It’s back

The end-of-life planning provision is back. It was deleted from the health care nationalization bill over concerns that the elderly would be pressured into consenting to end their lives, but now it’s back, as part of the regulations being written by the Obama administration.

The new provision is more aggressive than the earlier attempt, in that it pays for the planning sessions every year, rather than every five years:

Section 1233 of the bill passed by the House in November 2009 — but not included in the final legislation — allowed Medicare to pay for consultations about advance care planning every five years. In contrast, the new rule allows annual discussions as part of the wellness visit.

Supporters of the provision did their best to keep it quiet:

After learning of the administration’s decision, Mr. Blumenauer’s [D-OR, the provision’s original author] office celebrated “a quiet victory,” but urged supporters not to crow about it. “While we are very happy with the result, we won’t be shouting it from the rooftops because we aren’t out of the woods yet,” Mr. Blumenauer’s office said in an e-mail in early November to people working with him on the issue. . .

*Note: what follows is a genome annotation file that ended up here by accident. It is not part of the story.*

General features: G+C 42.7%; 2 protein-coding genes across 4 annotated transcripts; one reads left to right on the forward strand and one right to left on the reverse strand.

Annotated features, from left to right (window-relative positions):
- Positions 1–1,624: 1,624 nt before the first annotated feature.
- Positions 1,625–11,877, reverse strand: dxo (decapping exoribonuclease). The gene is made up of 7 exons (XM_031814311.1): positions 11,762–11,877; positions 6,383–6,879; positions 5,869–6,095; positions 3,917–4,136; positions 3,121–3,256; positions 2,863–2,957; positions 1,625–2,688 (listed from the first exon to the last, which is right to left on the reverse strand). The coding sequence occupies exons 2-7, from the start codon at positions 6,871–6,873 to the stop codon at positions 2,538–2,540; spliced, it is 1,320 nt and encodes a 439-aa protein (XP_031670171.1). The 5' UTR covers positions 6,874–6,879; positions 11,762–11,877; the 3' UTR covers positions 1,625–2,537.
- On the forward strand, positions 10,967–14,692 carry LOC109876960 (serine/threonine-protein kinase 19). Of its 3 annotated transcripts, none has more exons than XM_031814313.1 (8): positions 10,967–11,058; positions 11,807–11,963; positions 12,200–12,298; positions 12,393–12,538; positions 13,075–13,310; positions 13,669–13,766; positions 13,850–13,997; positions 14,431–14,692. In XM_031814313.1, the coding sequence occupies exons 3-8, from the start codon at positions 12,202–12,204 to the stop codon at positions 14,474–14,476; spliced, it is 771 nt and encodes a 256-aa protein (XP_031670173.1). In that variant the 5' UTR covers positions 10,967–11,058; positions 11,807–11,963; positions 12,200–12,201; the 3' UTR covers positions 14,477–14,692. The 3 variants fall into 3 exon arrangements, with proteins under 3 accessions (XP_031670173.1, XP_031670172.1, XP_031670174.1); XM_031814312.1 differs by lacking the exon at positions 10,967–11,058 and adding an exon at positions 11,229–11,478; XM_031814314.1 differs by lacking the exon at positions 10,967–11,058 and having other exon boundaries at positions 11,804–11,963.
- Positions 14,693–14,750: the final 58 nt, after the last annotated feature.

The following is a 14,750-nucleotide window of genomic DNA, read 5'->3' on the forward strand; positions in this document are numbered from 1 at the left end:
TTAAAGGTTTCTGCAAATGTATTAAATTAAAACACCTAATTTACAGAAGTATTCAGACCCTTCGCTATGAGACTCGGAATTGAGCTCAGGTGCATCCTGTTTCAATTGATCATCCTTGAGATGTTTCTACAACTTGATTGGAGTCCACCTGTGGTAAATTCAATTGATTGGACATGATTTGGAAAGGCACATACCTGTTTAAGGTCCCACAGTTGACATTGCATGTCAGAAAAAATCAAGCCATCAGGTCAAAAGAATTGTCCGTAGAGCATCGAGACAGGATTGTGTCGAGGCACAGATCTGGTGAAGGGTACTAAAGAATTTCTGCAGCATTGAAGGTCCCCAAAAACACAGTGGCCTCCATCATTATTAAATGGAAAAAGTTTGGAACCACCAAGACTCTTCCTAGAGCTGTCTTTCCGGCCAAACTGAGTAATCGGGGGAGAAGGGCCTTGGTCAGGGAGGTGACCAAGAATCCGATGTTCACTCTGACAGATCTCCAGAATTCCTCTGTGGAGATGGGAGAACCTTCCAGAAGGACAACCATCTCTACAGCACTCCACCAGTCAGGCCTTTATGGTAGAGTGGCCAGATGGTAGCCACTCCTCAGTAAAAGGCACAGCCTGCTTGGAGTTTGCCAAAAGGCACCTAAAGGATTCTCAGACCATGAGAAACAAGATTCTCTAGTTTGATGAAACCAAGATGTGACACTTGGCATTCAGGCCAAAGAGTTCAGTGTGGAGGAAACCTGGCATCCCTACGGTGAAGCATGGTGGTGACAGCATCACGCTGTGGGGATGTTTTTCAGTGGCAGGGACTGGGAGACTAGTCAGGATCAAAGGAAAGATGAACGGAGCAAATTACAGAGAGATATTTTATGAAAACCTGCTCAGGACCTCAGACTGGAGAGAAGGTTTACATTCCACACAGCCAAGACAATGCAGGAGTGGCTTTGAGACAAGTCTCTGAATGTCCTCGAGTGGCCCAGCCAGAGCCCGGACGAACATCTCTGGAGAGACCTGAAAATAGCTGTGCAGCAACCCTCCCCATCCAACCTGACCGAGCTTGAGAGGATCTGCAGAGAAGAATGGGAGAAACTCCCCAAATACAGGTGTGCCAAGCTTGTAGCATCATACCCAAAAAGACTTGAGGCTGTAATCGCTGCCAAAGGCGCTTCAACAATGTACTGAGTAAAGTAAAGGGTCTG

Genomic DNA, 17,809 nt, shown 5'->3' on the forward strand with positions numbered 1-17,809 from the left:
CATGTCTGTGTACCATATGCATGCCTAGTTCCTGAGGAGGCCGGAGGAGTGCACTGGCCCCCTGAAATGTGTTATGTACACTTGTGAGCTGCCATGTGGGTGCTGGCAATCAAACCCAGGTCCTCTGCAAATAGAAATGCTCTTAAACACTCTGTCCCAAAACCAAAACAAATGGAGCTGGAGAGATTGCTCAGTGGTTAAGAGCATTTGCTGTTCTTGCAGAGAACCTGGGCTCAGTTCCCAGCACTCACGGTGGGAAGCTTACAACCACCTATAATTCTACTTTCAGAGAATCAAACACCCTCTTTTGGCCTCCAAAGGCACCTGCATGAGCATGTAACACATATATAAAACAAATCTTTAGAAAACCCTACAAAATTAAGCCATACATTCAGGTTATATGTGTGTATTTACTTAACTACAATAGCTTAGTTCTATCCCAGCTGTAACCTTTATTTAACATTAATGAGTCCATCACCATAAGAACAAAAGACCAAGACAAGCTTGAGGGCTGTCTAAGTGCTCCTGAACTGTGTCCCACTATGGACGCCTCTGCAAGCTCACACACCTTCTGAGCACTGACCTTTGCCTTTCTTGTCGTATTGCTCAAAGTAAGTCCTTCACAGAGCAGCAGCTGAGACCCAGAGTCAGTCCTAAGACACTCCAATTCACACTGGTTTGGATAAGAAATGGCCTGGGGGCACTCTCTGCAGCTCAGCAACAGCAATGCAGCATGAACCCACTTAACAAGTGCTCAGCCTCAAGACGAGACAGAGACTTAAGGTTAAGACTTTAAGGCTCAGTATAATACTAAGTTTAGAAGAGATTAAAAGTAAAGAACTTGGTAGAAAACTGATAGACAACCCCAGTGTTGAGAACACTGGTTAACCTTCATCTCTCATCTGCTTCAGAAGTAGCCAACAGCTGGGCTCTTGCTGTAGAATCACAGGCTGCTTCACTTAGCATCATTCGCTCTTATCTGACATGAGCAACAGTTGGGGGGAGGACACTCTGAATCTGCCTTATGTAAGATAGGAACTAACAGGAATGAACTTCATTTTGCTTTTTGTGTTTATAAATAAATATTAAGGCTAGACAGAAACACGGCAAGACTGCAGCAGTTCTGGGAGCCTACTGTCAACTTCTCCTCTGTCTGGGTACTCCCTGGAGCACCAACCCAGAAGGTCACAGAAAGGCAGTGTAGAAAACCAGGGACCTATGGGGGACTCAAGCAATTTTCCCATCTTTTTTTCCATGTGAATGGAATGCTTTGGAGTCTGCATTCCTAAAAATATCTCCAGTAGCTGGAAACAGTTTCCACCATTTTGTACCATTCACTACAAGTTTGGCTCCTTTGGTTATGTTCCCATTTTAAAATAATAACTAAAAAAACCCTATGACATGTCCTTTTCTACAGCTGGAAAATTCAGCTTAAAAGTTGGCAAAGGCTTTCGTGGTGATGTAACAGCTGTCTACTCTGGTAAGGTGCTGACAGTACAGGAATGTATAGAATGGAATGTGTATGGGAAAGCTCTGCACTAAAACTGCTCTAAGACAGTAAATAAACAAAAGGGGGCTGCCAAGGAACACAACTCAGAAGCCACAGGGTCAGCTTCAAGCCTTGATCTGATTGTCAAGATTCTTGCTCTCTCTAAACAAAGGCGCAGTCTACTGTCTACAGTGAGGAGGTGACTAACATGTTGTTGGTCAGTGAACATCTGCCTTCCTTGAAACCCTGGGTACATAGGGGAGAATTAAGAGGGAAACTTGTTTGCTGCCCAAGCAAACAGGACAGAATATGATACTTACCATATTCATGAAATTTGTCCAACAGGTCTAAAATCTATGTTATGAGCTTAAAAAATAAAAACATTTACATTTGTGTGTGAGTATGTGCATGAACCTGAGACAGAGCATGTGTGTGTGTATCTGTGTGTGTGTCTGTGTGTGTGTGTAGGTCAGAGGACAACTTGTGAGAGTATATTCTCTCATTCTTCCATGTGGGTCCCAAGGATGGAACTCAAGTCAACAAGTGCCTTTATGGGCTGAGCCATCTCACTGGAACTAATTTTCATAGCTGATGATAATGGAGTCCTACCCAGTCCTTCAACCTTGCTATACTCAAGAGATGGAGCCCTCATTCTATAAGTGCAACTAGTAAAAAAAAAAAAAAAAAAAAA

Moreover, the e-mail said: “We would ask that you not broadcast this accomplishment out to any of your lists, even if they are ‘supporters’ — e-mails can too easily be forwarded.”

The e-mail continued: “Thus far, it seems that no press or blogs have discovered it, but we will be keeping a close watch and may be calling on you if we need a rapid, targeted response. The longer this goes unnoticed, the better our chances of keeping it.”

(Previous post.)

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